DEMOCRAT & CHRONICLE
Jinelle Shengulette Published 12:02 a.m. ET May 23, 2015 | Updated 7:56 p.m. ET May 24, 2015
Jason Barrett has a work ethic that’s hard to match.
Black Button Distilling’s president and founder works about 80 hours a week, and he travels to meet with out-of-state distributors twice per month.
“For the most part, it’s a six-day-a-week job. I don’t work on Sundays, though. My grandmother still cooks a big Sunday dinner, so I’m smart enough not to miss that!” says Barrett, 27.
The founder of Black Button — a grain-to-glass craft distillery serving up gin, vodka, moonshine, bourbon and more — grew up in a family where “work and life always sort of melded together.”
His grandparents owned what is now Shantz Associates, a button company, and his mother runs the Victor business today.
“If I was on vacation from school, I would end up on my grandfather’s couch in his office or sweeping the button factory floors,” says Barrett, 27.
His distillery opened in January 2014 and has since added two 15-ton grain silos, six full-time employees and distributors in seven states.
We spoke with the East End resident recently about how he got into distilling, how the business model has changed since Black Button opened and more.
Starting with craft beer: “In college, I picked up the hobby of home brewing. … I went to a brewing/distilling school, and I realized that making bourbon and making beer were almost the same, and there was so much more opportunity for gin and bourbon — all of these taste profiles that really haven’t been done. I was suddenly much more interested in distilled spirits than beer.”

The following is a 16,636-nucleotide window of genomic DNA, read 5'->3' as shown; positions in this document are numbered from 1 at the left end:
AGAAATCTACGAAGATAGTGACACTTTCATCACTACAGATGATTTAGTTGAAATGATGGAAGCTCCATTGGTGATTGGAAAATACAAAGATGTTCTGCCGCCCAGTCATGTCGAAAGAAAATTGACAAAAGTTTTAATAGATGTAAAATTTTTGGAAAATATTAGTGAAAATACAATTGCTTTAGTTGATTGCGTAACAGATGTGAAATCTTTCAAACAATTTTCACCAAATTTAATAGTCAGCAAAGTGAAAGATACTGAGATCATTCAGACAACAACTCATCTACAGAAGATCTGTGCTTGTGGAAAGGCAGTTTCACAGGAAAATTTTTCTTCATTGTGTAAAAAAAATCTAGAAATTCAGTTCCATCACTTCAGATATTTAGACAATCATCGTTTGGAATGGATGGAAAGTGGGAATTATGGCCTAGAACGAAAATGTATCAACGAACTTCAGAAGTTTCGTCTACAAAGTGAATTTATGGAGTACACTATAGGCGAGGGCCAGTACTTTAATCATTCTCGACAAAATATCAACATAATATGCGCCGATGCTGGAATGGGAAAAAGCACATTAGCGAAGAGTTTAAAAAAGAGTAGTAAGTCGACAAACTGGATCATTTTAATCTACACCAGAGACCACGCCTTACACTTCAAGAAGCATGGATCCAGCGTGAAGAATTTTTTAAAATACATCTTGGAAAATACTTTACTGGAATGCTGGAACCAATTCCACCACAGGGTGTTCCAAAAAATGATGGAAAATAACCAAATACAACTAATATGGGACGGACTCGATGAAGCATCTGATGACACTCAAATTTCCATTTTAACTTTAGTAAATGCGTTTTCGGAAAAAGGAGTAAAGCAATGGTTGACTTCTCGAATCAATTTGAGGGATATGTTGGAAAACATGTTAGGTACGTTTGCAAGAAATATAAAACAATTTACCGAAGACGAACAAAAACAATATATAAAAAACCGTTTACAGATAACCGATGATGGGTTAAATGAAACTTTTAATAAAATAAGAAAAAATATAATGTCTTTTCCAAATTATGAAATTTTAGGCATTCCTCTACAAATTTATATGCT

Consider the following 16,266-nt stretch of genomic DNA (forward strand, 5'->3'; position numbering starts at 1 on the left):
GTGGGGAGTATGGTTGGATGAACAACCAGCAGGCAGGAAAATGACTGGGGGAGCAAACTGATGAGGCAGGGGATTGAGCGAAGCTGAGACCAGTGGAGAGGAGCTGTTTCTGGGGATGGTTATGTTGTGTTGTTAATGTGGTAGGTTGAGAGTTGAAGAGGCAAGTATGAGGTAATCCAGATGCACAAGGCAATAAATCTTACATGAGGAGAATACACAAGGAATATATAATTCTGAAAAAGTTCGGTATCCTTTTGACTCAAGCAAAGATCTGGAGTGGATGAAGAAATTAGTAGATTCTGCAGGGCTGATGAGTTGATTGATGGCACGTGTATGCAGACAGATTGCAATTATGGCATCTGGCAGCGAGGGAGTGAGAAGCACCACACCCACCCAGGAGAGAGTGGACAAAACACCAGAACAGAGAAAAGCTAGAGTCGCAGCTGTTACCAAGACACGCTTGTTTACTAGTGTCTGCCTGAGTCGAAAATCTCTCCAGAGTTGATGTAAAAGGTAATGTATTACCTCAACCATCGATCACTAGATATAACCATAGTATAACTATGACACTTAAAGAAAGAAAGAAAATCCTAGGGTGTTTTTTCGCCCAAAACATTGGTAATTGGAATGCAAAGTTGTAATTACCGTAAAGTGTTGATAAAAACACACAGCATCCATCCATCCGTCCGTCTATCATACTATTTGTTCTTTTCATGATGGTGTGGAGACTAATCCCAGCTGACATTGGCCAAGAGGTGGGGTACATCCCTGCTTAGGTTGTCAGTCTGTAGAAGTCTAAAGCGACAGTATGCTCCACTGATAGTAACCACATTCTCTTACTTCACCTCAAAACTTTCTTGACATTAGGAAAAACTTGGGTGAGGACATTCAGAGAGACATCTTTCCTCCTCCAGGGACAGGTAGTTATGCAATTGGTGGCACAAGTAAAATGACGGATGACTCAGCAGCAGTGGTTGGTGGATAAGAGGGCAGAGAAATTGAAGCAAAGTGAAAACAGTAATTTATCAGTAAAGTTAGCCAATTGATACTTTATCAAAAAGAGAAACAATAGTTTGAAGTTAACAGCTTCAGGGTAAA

How the business model has changed: “I originally thought we’d be this little, tiny company. The original business plan doesn’t call for us to get the second still until year four, and here we are, a year and a half in, and I’m sitting here with the drawing in front of me because we’re bringing it in this summer.”
On the liquidity of the company: “I have 217 barrels of bourbon that we’ve laid down so far, and they’re all aging. Some will come due this fall and many next year, and when those do, we’ll be in very good shape, but right now, with all that money tied up in bourbon barrels, it just makes liquidity very tight.”
On why he started his business in Rochester: “Rochester really is a special place. It’s a very food-smart city, very culture-oriented, a lot of people enjoying the festivals and the city, making the most of living here. I really think there’s a lot to be said for the support that the local craft brewing community gets from our hometown. A customer asked me an hour ago, ‘Why start a distillery in Rochester?’ And I said, ‘I don’t know why you’d start one anywhere else!’ “
For more information: Black Button Distilling, 85 Railroad St., Rochester. Call (585) 730-4512 or go to www.blackbuttondistilling.com.